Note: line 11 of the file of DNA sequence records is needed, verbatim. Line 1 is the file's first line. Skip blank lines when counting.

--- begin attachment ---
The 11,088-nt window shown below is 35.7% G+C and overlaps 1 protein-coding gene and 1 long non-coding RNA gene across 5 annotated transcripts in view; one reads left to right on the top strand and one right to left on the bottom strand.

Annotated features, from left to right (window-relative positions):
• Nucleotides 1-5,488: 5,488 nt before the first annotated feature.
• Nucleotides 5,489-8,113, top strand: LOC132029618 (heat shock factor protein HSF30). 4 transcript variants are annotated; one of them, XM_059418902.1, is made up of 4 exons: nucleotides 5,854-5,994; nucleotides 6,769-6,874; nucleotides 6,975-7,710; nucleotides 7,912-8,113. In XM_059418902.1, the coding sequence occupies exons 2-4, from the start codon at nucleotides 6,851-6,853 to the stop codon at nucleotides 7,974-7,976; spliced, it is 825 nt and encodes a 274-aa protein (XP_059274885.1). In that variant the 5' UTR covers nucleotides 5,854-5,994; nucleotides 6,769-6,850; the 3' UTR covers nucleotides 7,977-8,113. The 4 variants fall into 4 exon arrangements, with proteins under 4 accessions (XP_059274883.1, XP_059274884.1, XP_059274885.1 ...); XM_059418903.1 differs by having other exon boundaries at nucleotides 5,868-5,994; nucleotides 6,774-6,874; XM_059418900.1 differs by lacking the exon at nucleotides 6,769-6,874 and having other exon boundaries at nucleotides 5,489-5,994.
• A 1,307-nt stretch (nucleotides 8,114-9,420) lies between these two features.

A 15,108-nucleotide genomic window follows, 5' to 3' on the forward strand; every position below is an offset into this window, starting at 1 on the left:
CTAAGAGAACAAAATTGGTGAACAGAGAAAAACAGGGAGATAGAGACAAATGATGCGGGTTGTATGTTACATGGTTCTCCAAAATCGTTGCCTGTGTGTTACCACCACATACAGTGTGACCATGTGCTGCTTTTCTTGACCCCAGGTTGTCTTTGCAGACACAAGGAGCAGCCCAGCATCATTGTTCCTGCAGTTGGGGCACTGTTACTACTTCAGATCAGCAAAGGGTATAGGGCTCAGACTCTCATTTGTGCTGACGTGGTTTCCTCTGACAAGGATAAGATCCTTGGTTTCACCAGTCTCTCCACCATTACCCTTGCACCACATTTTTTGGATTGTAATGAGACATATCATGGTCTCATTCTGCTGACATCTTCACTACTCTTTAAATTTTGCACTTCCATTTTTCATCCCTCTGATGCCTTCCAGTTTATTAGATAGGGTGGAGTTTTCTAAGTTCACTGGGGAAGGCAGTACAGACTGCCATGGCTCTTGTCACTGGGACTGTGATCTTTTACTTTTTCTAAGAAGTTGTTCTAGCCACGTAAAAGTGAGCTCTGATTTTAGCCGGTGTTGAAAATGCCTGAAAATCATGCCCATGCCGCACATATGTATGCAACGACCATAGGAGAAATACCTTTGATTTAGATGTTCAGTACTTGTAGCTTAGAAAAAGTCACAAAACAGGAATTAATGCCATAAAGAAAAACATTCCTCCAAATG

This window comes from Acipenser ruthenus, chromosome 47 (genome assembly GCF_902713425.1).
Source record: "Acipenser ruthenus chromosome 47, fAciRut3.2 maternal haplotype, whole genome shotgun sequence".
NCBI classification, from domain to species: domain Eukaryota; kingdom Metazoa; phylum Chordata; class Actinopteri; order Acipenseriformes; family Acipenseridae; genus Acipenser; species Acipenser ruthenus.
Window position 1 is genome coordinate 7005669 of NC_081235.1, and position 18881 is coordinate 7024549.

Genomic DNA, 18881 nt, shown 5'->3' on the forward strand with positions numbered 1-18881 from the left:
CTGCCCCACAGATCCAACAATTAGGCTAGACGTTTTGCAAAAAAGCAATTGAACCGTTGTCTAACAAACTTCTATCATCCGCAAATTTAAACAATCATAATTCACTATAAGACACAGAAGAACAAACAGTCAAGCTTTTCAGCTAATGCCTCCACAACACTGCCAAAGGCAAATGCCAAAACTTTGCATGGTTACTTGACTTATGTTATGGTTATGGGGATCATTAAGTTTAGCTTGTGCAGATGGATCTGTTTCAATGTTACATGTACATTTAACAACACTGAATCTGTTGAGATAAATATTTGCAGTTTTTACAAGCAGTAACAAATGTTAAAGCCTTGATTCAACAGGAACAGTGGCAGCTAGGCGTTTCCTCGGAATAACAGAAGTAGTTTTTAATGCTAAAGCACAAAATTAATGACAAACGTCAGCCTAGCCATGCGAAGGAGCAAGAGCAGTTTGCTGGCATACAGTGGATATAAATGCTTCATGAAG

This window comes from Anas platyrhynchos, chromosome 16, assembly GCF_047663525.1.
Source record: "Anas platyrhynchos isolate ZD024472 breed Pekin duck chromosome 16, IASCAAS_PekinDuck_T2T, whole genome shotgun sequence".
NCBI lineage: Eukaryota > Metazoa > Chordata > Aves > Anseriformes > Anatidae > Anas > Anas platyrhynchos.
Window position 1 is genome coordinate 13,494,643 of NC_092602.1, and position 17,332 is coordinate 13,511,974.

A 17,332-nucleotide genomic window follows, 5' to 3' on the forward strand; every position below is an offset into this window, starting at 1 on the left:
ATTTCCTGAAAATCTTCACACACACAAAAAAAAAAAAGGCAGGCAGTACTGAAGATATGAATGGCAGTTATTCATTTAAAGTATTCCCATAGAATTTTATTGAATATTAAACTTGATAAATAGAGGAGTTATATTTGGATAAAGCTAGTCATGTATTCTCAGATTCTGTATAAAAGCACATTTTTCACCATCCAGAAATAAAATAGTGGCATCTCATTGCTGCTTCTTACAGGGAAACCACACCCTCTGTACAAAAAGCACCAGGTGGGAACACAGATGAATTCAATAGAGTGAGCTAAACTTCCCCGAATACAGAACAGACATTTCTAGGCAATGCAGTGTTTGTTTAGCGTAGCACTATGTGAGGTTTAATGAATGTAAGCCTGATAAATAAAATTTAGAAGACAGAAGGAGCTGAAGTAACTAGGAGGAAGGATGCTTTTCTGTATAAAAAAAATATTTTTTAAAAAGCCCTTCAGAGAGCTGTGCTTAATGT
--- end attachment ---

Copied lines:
Window position 1 is genome coordinate 7005669 of NC_081235.1, and position 18881 is coordinate 7024549.